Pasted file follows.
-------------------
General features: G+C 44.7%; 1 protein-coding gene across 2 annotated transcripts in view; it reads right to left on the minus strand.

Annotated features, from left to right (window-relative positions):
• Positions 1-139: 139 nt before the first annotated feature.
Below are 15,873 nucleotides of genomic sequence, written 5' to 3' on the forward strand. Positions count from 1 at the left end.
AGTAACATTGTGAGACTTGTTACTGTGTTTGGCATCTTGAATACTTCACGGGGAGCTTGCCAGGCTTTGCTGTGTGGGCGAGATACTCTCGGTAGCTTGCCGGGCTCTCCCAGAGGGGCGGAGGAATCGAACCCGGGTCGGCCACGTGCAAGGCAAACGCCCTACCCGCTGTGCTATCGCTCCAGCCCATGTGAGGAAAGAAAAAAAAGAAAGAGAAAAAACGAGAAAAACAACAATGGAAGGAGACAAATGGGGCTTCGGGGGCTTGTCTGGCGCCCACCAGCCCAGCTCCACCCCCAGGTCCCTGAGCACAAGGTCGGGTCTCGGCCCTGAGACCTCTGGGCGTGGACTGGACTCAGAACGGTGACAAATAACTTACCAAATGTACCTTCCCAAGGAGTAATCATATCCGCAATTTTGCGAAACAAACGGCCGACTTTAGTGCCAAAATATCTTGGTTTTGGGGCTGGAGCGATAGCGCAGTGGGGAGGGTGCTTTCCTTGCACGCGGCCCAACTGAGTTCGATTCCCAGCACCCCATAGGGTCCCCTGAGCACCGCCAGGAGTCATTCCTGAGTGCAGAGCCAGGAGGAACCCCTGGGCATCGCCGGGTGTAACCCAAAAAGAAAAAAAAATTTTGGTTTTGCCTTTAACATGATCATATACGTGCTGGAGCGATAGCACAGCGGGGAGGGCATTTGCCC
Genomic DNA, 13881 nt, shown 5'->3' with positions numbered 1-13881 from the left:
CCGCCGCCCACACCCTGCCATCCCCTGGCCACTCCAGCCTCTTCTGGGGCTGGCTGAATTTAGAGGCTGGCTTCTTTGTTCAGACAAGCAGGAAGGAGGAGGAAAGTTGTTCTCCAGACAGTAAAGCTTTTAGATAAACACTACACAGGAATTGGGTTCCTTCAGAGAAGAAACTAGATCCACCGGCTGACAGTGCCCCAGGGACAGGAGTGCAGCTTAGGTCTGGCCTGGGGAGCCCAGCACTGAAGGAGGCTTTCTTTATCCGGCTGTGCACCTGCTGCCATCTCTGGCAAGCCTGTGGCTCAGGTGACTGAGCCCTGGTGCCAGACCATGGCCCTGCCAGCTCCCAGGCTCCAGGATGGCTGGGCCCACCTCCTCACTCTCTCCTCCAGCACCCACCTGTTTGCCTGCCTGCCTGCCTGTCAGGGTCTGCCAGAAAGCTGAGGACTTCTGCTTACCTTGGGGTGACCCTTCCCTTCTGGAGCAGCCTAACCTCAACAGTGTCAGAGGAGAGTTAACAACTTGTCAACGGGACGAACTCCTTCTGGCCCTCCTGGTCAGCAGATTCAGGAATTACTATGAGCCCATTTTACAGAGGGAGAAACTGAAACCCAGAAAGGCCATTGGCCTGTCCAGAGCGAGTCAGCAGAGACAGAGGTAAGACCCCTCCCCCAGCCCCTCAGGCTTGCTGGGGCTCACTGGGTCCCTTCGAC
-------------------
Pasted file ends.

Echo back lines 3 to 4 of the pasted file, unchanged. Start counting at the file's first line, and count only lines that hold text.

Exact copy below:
• Positions 1-139: 139 nt before the first annotated feature.
Below are 15,873 nucleotides of genomic sequence, written 5' to 3' on the forward strand. Positions count from 1 at the left end.